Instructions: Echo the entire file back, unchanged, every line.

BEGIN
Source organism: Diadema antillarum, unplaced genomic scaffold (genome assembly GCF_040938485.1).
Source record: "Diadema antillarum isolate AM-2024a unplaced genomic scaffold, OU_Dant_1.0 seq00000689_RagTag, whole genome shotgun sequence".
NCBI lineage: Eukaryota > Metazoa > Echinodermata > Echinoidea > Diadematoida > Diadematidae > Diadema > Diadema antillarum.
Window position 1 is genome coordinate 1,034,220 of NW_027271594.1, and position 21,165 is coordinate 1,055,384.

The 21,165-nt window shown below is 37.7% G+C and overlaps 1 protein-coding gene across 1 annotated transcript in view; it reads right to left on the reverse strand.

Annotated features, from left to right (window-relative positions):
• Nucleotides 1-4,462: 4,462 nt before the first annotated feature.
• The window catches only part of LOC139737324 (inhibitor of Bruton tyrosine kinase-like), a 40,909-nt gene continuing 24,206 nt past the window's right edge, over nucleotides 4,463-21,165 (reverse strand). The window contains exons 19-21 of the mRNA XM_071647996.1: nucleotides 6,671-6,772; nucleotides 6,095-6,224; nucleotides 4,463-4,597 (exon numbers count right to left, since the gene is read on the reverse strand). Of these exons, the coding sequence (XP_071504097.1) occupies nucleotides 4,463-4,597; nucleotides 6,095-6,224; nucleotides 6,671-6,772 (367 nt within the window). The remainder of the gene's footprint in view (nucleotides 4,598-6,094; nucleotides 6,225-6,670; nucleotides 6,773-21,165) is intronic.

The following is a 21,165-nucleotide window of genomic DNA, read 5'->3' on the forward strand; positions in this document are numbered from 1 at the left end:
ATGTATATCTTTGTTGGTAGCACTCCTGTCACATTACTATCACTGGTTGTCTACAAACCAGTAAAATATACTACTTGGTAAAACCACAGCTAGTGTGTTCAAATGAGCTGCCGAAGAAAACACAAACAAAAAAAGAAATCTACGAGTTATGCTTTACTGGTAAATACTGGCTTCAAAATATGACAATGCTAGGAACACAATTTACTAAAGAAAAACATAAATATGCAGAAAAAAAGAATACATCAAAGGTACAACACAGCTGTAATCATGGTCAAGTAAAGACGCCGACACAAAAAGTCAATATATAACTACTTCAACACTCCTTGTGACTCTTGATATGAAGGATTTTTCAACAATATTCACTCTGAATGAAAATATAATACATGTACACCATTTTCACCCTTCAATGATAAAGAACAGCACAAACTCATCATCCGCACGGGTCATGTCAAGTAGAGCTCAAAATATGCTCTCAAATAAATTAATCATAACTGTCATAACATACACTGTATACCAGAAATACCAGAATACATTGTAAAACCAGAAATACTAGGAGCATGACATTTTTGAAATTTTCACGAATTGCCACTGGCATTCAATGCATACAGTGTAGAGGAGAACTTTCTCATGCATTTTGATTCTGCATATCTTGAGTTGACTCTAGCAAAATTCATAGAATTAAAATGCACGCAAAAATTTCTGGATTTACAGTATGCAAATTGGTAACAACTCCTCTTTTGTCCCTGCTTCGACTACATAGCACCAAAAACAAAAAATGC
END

Source organism: Diadema antillarum, unplaced genomic scaffold (genome assembly GCF_040938485.1).
Source record: "Diadema antillarum isolate AM-2024a unplaced genomic scaffold, OU_Dant_1.0 seq00000689_RagTag, whole genome shotgun sequence".
NCBI lineage: Eukaryota > Metazoa > Echinodermata > Echinoidea > Diadematoida > Diadematidae > Diadema > Diadema antillarum.
Window position 1 is genome coordinate 1,034,220 of NW_027271594.1, and position 21,165 is coordinate 1,055,384.

The 21,165-nt window shown below is 37.7% G+C and overlaps 1 protein-coding gene across 1 annotated transcript in view; it reads right to left on the reverse strand.

Annotated features, from left to right (window-relative positions):
• Nucleotides 1-4,462: 4,462 nt before the first annotated feature.
• The window catches only part of LOC139737324 (inhibitor of Bruton tyrosine kinase-like), a 40,909-nt gene continuing 24,206 nt past the window's right edge, over nucleotides 4,463-21,165 (reverse strand). The window contains exons 19-21 of the mRNA XM_071647996.1: nucleotides 6,671-6,772; nucleotides 6,095-6,224; nucleotides 4,463-4,597 (exon numbers count right to left, since the gene is read on the reverse strand). Of these exons, the coding sequence (XP_071504097.1) occupies nucleotides 4,463-4,597; nucleotides 6,095-6,224; nucleotides 6,671-6,772 (367 nt within the window). The remainder of the gene's footprint in view (nucleotides 4,598-6,094; nucleotides 6,225-6,670; nucleotides 6,773-21,165) is intronic.

The following is a 21,165-nucleotide window of genomic DNA, read 5'->3' on the forward strand; positions in this document are numbered from 1 at the left end:
ATGTATATCTTTGTTGGTAGCACTCCTGTCACATTACTATCACTGGTTGTCTACAAACCAGTAAAATATACTACTTGGTAAAACCACAGCTAGTGTGTTCAAATGAGCTGCCGAAGAAAACACAAACAAAAAAAGAAATCTACGAGTTATGCTTTACTGGTAAATACTGGCTTCAAAATATGACAATGCTAGGAACACAATTTACTAAAGAAAAACATAAATATGCAGAAAAAAAGAATACATCAAAGGTACAACACAGCTGTAATCATGGTCAAGTAAAGACGCCGACACAAAAAGTCAATATATAACTACTTCAACACTCCTTGTGACTCTTGATATGAAGGATTTTTCAACAATATTCACTCTGAATGAAAATATAATACATGTACACCATTTTCACCCTTCAATGATAAAGAACAGCACAAACTCATCATCCGCACGGGTCATGTCAAGTAGAGCTCAAAATATGCTCTCAAATAAATTAATCATAACTGTCATAACATACACTGTATACCAGAAATACCAGAATACATTGTAAAACCAGAAATACTAGGAGCATGACATTTTTGAAATTTTCACGAATTGCCACTGGCATTCAATGCATACAGTGTAGAGGAGAACTTTCTCATGCATTTTGATTCTGCATATCTTGAGTTGACTCTAGCAAAATTCATAGAATTAAAATGCACGCAAAAATTTCTGGATTTACAGTATGCAAATTGGTAACAACTCCTCTTTTGTCCCTGCTTCGACTACATAGCACCAAAAACAAAAAATGC